FAA Flight Review and Club Check

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This year’s US flying holiday was a two week trip with my wife getting away from the cold British winter to the warmer sunshine of Florida. I’d arranged to rent a PA28 from St Petersburg (KSPG) for four days exclusive touring of Southern Florida, but first I’d need to be checked out by the flight school.

Legally I wasn’t due an FAA Flight Review until the end of May, but it seemed sensible to combine this with the checkout – it might need a little longer to ensure all the requirements were met. Some view an FAA Flight Review as a necessary evil, demonstrating skills you know you already have and answering questions that seem to be irrelevant or pedantic. Others try to get the most out of them, asking plenty of questions about the local area and procedures, plus insights into any new areas being explored.

BFR flight review
Great refresher guide for US VFR flight reviews and club checks

My instructor Jake and I shared this latter view and we started the ground section by discussing the planned route of my solo tour, the classes of airspace involved and the clearances I could expect to get. PPR (Prior Permission) just doesn’t seem to be done here at all unless you want to check the price of fuel or ramp fees. If an airport isn’t NOTAMed otherwise, you just fly in and land. While I would even be accepted at very large airports such as Fort Lauderdale International, I could expect lengthy delays to fit in with airliner traffic and costly FBO fees.

KSPG was our base. Reviewing the airspace and other information on the FAA sectional chart

We discussed the best ways to find up to date weather/NOTAM/airfield information, including the ForeFlight App, WXBRIEF freephone briefing service and various websites. I asked a few questions about the subtleties of CTAF, UNICOM and MULTICOM that weren’t entirely clear to me and got some practical answers. Unlike some previous Flight Reviews, I didn’t have to recite the visibilities required for VFR in each class of airspace, nor specify which documents must be carried onboard each flight.

Our PA28 Archer power checks at the hold, the red-roofer Hangar restaurant in background

My choice of aircraft was a PA28, which I’m very familiar with. This model was an Archer II, supposedly a slightly upmarket version of the Warrior, with a 180hp engine. I couldn’t really figure out any significant difference between the 180hp Warrior that I fly in the club at home and this one. Avionics-wise it had traditional six pack round dials, disabled ADF and VOR2 but did have two radios, one of which was an RNAV capable Garmin GNS430W. The aircraft was also fitted with the mandatory ELT (Emergency Location Transmitter). It met the minimum legal requirements for IFR.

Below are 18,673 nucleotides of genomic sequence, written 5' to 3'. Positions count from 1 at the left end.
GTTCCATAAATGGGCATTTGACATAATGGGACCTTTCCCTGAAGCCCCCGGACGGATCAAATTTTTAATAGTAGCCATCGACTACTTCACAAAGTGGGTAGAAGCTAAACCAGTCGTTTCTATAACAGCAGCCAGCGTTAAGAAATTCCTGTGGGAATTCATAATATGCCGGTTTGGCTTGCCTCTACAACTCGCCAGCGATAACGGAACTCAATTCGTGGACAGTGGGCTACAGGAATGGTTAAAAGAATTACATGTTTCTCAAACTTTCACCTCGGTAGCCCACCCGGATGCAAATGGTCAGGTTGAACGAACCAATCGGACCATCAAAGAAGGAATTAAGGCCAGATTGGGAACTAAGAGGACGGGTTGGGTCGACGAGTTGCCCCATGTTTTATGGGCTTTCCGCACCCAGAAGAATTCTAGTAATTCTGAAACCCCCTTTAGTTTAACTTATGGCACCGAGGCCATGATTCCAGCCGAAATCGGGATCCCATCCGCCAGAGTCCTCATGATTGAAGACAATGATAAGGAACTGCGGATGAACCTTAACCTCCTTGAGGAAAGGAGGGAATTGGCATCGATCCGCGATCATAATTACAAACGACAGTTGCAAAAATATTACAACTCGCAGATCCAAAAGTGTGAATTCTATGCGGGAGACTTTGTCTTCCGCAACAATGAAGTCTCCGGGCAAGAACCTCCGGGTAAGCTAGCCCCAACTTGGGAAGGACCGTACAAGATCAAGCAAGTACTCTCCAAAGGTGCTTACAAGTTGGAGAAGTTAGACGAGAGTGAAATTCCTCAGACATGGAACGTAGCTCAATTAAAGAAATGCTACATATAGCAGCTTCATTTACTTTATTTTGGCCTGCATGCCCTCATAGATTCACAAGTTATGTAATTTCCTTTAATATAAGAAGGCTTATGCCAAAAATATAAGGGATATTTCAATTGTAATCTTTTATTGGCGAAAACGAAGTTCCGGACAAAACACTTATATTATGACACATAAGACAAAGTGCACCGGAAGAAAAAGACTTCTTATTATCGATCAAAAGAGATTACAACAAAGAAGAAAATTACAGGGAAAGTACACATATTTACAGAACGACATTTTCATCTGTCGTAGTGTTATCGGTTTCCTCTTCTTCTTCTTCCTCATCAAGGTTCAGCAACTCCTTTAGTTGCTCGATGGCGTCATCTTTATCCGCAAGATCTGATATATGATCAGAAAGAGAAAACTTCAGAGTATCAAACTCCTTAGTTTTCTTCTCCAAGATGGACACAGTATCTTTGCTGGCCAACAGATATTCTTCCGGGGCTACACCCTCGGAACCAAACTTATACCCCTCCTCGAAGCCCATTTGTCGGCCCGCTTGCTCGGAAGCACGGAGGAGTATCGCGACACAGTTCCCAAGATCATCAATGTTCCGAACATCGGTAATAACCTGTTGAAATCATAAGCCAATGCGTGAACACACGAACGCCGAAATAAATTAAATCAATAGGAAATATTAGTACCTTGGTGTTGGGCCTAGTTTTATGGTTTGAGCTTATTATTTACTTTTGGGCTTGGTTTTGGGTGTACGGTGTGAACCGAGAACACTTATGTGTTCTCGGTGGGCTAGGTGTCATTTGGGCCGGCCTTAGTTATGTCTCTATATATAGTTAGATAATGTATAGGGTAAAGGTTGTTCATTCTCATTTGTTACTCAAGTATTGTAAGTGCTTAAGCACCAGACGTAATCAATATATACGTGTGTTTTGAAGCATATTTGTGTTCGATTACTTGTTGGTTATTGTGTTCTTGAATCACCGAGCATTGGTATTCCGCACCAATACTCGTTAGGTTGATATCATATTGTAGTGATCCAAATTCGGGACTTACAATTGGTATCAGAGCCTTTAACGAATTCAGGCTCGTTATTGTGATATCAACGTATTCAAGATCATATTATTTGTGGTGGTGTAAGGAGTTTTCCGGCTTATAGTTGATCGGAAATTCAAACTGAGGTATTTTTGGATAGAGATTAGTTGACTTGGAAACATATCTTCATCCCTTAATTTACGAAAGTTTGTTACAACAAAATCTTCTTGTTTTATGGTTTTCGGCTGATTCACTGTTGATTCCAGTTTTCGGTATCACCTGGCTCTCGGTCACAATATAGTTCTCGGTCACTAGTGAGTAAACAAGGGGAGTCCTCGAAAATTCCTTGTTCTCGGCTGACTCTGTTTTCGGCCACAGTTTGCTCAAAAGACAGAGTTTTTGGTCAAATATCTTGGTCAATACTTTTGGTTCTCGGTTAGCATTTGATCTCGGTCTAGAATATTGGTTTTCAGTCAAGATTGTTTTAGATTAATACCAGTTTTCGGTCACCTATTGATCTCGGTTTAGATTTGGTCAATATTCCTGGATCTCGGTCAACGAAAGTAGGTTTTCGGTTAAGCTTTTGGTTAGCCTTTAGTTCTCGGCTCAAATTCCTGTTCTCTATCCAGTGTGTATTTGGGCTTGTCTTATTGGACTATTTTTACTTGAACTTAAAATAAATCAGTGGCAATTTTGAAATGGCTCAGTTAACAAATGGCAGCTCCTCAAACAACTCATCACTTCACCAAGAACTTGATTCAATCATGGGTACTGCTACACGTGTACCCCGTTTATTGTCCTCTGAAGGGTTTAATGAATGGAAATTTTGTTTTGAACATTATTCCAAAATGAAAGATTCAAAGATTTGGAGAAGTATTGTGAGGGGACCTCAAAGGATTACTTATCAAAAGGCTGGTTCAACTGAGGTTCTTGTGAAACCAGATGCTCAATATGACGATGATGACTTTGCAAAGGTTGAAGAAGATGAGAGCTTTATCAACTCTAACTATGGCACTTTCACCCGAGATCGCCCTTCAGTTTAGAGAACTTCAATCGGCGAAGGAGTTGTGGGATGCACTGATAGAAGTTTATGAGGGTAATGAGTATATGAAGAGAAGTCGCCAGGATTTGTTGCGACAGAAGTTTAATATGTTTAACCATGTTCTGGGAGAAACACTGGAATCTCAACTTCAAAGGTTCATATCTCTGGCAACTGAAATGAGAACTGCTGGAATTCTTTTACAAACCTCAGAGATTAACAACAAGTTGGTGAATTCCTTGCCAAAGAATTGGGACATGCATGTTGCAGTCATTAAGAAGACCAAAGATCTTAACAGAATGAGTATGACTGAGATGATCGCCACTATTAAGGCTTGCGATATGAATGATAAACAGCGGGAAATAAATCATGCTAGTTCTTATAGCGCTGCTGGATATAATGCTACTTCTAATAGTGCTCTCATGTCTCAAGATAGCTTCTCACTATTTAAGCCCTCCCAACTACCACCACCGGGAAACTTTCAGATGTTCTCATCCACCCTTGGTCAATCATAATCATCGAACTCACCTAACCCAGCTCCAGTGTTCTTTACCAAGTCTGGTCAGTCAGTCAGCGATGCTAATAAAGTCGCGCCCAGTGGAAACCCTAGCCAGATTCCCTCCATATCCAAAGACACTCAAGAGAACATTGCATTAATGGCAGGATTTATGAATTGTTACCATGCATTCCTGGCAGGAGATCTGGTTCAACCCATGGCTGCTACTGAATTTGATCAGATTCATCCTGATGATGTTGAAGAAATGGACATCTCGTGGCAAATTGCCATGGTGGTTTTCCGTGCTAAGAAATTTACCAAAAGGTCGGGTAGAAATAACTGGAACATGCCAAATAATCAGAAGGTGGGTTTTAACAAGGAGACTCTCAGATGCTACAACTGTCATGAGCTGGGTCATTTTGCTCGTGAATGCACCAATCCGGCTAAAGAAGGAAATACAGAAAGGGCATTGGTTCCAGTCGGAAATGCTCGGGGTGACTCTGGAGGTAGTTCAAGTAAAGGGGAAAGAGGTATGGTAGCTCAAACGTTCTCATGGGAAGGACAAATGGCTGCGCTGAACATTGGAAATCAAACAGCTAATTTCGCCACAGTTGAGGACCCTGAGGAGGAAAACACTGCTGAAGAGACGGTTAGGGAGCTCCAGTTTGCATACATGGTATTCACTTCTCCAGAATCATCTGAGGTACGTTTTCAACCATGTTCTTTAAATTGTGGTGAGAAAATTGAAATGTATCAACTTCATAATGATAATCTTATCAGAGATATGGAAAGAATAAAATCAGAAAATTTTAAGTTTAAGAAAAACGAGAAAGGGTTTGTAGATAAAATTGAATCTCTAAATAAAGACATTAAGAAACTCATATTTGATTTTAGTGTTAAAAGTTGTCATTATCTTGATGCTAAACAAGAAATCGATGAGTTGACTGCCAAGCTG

During pre-flighting I noticed there wasn’t a rotating anti-collision beacon. Apparently for older models originally built without one, it remains acceptable to use wing strobe lights instead. Clearly this is a disadvantage when on the ground near people or if in cloud, and I suspect would not be permitted for European registered aircraft. Other “squawks” included an inoperative fuel primer (four squirts with the throttle instead) and an inop EGT gauge, but everything else looked ship-shape.

At Whitted airport, there’s no call required prior to start, and after listening to the automated weather service (AWOS) which unlike an ATIS didn’t state the active runway in use, you use a separate ground frequency to request taxi with your flight details. The call is fairly simple:

Whitted Ground, Archer 82746 at the flight school, request taxi for westbound departure VFR.

Archer 82746, runway 09, altimeter 3004, taxi holding point A2

[Surprisingly, after reading back the numbers including the altimeter setting, my instructor told me that readback of the altimeter was not required for VFR departures (I looked up the reference which I think is FAA AIM 4-3-18). Readback on the ground is mandatory in the UK.]

After power checks were completed, without asking to change frequency, simply switchover and tell the tower you are ready to go. It’s quite likely to be the same controller.

Whitted Tower, Archer 82746, ready departure A2

Archer 746, after departure, turn left heading 270 not above 1500 feet, wind 320 at 5 knots, cleared take-off runway 09

We flew west, climbed once past the shoreline and clear of Tampa’s Class Bravo airspace, then flew steep turns and several stalls which I was very happy with. My instructor hadn’t heard of the HASELL check mnemonic but didn’t disapprove. With those out of the way, we requested and were immediately granted approval for touch-and-goes at the nearby Clearwater airport (KPIE). I nailed these with a couple of greasers and so to finish off we requested and flew the RNAV 07 approach back into Albert Whitted with a circle to land on the newly assigned runway 18. I have to say the cranes working on the approach path were a little high for my liking, making it a glide approach to ensure adequate clearance.

Operationally, the aircraft flew exactly like it would in the UK. There are a few local operational nuances though – carb heat is rarely used. This is entirely in line with the operating handbook, unlike a Cessna (which has a Continental rather than Lycoming engine).

Final approach for runway 07 at Albert Whitted Airport. Flight school is right of threshold

We had packed a good amount into the required 1 hour flight, and my instructor told me he was satisfied. I also felt comfortable that I was back up to speed with airspace, radio calls and procedures relevant for my trip. He signed my logbook with the requisite wording so my Flight Review is good for another 24 months, and I could solo hire the aircraft as much as I wanted.

Next, read my FAA Instrument Proficiency Check on the same aircraft.

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